We promise that your hard work will pay off. Eventually his schedule will be based on your schedule. You’ll take him out at times that are convenient to your work hours or your daily plans. But in the early stages of housebreaking, the schedule must be based on his needs and the length of time his little body can reasonably be expected to wait between potty trips.


Each day should begin the same way. When the alarm clock goes off, get yourself out of bed and get your puppy out of the crate. Immediately head outside to let the puppy do his business. Immediately means immediately. Don’t stop to make coffee, use the potty yourself or post those amazing new puppy photos to social media. All that can wait 5-10 minutes.

Overnight, keep the crate in or near your bedroom so you can hear any whimpers or whines letting you know your friend can’t wait til morning to go out. When your puppy is very small, it’s a good idea to actually pick him up out of his crate and carry him outside. Carrying him will discourages a stop to pee on the floor before getting to the door.


Once your puppy (and you) have used the potty, it’s time for breakfast. Try to serve it at the same time each day. Keeping the timing consistent conditions him to regular elimination and eventually you’ll be able set your watch by his potty time.

Most puppies eat three to four meals a day while they’re growing and they’ll have to pee and poop after each meal.

For younger dogs, wait about 20 minutes after a meal to take him outside to potty. The younger the puppy, the sooner you should take him out after a meal. As your puppy gets older, he’ll be able to hold it longer each day. 


Think of naps as mini versions of the morning routine. Make sure that when your puppy is sleeping either in his crate or even on the floor while you’re watching TV in the evening, that you take him outside the moment he wakes up.

Your puppy will also need to potty right after playtime. The play stimulates the digestive tract and gives him the urge to go.

Keep an eye out for other signs that your dog needs to potty; sniffing the floor or carpet, wandering around the house (especially in rooms far away from the family,) turning in circles and whimpering. If you see any of these signs, the potty launch sequence has started. Take him out immediately!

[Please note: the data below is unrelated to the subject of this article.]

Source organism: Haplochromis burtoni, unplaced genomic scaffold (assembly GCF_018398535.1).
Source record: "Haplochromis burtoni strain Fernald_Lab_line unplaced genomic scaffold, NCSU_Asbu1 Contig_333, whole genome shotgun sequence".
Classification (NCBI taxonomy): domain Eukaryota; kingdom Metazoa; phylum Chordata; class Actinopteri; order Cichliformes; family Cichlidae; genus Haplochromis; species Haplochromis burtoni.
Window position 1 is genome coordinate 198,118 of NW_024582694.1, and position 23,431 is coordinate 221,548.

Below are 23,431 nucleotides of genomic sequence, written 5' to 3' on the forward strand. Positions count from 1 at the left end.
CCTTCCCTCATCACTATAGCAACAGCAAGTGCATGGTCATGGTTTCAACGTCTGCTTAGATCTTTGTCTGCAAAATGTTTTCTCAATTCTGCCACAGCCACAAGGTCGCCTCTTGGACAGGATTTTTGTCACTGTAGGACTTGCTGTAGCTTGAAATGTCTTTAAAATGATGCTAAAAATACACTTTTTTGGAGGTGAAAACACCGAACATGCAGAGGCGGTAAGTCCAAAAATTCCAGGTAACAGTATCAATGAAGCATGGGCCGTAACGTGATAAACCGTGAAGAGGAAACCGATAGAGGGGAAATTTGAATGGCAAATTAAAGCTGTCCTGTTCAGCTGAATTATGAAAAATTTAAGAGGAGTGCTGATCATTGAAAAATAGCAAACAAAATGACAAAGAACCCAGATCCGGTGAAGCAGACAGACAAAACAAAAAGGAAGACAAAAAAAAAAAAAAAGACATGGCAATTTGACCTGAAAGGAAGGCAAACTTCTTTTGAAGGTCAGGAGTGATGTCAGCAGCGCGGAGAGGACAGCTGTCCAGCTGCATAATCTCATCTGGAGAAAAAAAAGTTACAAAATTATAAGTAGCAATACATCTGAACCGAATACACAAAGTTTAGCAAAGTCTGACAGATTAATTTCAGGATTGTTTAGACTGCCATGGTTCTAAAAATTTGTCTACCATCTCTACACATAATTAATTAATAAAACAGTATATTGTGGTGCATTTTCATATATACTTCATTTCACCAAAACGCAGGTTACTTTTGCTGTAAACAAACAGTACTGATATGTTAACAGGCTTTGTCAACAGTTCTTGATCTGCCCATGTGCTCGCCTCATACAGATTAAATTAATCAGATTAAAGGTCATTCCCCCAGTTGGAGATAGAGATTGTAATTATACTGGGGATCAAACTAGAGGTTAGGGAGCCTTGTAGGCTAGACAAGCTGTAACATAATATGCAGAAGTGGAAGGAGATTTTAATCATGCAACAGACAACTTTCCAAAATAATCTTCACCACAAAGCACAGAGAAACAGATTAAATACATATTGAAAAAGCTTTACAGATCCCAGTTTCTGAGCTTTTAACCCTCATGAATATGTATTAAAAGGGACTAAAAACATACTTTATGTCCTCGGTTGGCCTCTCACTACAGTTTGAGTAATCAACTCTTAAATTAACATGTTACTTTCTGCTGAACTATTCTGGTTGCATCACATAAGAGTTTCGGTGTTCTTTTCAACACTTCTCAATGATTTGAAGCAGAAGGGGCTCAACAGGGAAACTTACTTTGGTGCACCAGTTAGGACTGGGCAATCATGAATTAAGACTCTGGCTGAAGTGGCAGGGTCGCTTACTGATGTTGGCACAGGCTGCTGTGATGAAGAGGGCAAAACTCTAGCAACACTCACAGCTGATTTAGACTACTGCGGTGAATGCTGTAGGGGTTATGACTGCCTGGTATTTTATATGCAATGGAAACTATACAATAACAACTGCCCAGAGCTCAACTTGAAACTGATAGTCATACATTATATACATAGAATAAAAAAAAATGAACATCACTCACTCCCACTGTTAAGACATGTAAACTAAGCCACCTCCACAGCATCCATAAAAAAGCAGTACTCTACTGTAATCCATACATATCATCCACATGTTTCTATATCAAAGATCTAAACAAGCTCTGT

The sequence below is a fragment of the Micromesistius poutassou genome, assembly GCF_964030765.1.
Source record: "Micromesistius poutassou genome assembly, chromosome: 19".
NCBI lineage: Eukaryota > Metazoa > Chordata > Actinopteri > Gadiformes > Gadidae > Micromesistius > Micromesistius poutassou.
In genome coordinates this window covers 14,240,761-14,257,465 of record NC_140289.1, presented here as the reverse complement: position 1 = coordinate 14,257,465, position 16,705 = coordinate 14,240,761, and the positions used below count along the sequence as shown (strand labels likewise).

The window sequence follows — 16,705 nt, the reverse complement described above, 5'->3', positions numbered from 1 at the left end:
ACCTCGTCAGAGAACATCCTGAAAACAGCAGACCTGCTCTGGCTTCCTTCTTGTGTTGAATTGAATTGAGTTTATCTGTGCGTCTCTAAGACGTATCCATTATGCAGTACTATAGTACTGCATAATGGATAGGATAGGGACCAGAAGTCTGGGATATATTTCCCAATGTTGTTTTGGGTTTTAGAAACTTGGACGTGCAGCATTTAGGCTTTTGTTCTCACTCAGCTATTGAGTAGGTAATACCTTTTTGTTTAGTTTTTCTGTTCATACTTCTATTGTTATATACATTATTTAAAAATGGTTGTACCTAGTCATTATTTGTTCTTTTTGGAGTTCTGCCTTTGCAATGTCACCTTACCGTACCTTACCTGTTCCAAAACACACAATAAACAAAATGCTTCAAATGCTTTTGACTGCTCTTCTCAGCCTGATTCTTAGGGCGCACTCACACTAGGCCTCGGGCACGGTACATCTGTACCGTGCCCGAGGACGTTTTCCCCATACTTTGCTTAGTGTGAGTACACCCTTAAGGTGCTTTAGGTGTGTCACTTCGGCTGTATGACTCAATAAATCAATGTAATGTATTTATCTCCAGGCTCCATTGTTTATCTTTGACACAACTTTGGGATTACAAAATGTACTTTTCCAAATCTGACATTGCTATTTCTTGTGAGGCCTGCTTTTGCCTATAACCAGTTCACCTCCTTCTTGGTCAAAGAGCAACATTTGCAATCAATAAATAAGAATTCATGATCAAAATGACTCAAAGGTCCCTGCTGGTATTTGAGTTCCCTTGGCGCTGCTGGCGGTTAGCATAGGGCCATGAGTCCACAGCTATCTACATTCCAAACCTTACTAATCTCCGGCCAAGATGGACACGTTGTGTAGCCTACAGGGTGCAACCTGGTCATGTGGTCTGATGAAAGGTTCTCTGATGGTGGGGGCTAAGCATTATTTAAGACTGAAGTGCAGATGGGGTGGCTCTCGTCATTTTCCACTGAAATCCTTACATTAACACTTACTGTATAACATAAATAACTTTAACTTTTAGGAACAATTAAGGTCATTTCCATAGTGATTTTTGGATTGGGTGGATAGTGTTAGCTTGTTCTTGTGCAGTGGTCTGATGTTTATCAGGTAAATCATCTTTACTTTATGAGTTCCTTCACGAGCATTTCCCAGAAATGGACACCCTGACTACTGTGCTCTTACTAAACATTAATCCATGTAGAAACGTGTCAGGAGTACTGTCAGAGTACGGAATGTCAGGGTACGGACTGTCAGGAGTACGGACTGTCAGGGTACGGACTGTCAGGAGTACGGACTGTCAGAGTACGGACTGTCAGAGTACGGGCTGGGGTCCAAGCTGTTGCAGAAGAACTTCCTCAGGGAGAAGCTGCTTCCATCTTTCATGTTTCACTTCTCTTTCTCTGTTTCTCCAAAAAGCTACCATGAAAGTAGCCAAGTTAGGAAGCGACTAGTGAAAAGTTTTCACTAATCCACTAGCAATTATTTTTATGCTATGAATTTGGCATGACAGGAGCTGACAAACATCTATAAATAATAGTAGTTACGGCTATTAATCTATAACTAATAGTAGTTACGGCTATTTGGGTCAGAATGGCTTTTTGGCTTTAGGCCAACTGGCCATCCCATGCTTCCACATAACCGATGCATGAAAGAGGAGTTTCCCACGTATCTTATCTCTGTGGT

What? You need to go out and make a living to put food on the floor for your pup? How selfish! Of course you can leave the house. Just remember to plan ahead.

To figure out how long your puppy can stay in his crate without fear of an accident, use the month plus one rule. Take the age of your puppy in months, add one and that’s the maximum number of hours that your puppy should be able to comfortably hold it between potty breaks.

So if your puppy is three months-old, you’d take 3, add 1 and get 4 hours as the maximum limit he can stay in his crate without fear of an accident.


When it comes to bedtime, just like taking your puppy out is the first thing you should do when you get out of bed, taking him out is the last thing you should do before you get into bed.


Find a spot that will become the “potty spot” and always, take him to the same spot. As you approach the spot, give a voice command or signal like, “Go potty” or “Do your business” then wait for the results. Praising your pup for good results and giving him a small treat reinforces his good behavior.

Many owners have great results by placing a bell on the handle of the door they use to go potty. By ringing the bell as you exit, you can train your puppy to ring it himself every time he needs to go out.

If there are accidents indoors, don’t punish your puppy. Simply clean up the mess and ignore him. If you catch him in the act, say “Go outside” and pick him up to finish his business outside.


The good habits you build into your puppy will pay off with a lifetime of good behavior!


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